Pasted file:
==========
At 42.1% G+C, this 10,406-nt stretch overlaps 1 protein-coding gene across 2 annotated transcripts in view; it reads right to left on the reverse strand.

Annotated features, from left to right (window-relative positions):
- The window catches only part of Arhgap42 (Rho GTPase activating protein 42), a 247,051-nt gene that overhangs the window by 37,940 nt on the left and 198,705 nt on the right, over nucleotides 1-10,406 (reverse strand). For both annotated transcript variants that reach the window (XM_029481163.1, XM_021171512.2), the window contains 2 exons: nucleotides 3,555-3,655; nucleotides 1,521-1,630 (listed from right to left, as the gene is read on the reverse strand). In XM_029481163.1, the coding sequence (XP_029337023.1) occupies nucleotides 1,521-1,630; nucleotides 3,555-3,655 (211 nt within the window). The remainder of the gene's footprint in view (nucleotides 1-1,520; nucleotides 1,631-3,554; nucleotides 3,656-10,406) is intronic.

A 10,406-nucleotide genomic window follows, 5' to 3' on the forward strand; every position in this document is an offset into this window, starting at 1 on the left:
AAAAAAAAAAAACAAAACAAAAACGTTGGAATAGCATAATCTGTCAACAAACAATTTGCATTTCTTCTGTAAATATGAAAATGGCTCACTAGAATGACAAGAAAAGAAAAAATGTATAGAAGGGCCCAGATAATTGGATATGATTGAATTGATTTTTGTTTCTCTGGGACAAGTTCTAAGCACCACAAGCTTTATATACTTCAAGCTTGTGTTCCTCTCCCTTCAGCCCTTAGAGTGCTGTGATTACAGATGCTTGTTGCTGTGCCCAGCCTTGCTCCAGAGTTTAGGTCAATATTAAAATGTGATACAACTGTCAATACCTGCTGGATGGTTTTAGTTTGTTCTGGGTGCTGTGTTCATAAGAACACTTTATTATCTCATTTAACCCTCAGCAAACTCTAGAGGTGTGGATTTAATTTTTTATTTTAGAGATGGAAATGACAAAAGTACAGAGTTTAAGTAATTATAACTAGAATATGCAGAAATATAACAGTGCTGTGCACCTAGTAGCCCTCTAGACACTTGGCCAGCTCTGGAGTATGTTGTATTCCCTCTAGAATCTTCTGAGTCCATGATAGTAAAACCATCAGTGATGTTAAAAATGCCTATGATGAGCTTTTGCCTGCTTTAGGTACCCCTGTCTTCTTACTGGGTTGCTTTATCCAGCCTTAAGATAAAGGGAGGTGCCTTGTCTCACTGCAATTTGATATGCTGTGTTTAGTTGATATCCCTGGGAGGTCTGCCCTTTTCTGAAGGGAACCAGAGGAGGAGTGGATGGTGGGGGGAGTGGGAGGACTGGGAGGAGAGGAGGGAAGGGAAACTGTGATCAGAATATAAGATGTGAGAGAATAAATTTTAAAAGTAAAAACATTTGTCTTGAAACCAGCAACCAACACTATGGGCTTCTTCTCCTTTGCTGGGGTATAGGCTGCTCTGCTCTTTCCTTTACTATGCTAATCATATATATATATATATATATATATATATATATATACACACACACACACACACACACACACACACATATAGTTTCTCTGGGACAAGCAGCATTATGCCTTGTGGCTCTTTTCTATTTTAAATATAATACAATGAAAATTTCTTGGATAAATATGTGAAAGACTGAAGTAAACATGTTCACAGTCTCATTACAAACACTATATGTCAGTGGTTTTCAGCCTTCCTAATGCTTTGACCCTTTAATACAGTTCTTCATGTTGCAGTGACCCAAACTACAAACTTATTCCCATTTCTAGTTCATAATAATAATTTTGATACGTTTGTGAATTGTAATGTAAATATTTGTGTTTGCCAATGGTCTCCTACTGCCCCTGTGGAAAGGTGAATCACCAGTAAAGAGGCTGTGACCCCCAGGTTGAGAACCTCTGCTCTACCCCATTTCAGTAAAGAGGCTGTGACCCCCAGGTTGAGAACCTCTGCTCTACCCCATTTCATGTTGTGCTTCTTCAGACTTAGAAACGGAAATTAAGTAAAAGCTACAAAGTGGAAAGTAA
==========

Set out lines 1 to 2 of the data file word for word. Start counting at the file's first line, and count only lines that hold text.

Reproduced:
At 42.1% G+C, this 10,406-nt stretch overlaps 1 protein-coding gene across 2 annotated transcripts in view; it reads right to left on the reverse strand.

Annotated features, from left to right (window-relative positions):